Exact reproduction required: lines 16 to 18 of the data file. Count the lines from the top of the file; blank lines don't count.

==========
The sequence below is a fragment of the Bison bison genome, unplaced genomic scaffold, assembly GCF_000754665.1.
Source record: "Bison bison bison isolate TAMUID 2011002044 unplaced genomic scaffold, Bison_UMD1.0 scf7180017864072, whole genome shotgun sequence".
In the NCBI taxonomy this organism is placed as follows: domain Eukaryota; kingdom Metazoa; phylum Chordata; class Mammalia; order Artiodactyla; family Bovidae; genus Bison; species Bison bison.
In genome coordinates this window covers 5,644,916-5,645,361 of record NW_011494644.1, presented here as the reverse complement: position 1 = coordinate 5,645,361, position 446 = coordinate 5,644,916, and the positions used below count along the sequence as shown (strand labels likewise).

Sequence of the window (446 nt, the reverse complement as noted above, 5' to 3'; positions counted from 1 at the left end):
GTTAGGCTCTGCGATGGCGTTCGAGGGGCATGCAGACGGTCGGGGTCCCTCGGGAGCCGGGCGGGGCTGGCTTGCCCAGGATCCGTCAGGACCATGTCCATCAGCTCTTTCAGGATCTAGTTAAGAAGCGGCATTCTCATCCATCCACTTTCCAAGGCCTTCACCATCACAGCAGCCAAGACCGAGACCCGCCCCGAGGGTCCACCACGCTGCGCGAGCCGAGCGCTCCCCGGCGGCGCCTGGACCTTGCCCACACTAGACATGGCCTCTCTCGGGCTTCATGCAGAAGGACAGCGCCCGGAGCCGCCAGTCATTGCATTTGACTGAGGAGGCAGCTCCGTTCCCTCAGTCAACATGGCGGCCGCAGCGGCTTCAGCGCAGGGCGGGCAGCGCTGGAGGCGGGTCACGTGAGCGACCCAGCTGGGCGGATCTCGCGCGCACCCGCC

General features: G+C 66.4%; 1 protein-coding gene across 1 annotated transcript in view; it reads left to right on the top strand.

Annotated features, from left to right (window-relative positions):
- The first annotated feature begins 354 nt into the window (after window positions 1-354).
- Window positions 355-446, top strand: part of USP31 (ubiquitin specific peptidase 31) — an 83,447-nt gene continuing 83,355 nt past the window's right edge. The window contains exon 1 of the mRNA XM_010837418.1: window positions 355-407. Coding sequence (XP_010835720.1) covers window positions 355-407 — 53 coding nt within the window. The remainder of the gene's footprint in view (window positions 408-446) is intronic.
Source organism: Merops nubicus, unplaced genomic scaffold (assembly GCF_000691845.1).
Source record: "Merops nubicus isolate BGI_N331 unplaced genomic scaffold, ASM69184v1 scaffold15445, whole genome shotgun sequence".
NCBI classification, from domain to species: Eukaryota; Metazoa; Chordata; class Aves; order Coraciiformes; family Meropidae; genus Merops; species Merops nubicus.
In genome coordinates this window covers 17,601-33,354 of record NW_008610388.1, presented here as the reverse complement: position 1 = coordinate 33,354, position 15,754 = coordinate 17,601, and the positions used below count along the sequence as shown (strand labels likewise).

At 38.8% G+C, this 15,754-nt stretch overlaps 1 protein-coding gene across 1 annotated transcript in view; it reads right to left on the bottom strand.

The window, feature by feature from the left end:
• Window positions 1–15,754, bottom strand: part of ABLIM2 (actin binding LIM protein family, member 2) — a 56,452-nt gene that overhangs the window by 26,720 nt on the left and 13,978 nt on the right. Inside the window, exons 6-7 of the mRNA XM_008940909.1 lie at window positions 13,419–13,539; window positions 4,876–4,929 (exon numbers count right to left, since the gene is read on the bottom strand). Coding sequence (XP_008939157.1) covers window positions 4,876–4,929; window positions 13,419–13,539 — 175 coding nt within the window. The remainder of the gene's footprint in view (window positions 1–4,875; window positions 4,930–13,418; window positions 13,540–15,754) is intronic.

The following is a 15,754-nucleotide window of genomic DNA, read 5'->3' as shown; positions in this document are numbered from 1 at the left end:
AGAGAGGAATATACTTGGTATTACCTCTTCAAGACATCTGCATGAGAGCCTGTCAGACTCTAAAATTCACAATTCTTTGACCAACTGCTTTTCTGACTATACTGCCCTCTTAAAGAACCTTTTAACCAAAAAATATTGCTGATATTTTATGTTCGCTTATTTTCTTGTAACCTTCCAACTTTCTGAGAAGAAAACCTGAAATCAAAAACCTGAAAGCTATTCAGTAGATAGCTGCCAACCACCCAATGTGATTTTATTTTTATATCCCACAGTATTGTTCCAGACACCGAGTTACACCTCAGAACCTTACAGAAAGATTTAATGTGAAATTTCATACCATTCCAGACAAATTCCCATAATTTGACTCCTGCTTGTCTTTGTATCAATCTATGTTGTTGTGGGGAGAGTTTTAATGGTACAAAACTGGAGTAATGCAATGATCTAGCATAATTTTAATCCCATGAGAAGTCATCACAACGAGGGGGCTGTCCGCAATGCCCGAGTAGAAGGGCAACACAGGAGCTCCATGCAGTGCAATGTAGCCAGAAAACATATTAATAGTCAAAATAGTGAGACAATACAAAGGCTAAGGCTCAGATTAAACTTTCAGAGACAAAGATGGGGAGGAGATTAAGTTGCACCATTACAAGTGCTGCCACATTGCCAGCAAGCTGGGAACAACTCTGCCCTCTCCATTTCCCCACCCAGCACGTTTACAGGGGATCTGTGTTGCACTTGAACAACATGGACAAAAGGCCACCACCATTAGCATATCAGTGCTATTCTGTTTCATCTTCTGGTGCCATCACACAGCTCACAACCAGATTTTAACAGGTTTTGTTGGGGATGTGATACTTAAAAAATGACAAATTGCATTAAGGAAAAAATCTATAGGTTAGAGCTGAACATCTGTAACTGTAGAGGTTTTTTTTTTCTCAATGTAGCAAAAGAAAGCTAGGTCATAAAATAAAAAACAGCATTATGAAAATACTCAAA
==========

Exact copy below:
The window, feature by feature from the left end:
• Window positions 1–15,754, bottom strand: part of ABLIM2 (actin binding LIM protein family, member 2) — a 56,452-nt gene that overhangs the window by 26,720 nt on the left and 13,978 nt on the right. Inside the window, exons 6-7 of the mRNA XM_008940909.1 lie at window positions 13,419–13,539; window positions 4,876–4,929 (exon numbers count right to left, since the gene is read on the bottom strand). Coding sequence (XP_008939157.1) covers window positions 4,876–4,929; window positions 13,419–13,539 — 175 coding nt within the window. The remainder of the gene's footprint in view (window positions 1–4,875; window positions 4,930–13,418; window positions 13,540–15,754) is intronic.

The following is a 15,754-nucleotide window of genomic DNA, read 5'->3' as shown; positions in this document are numbered from 1 at the left end: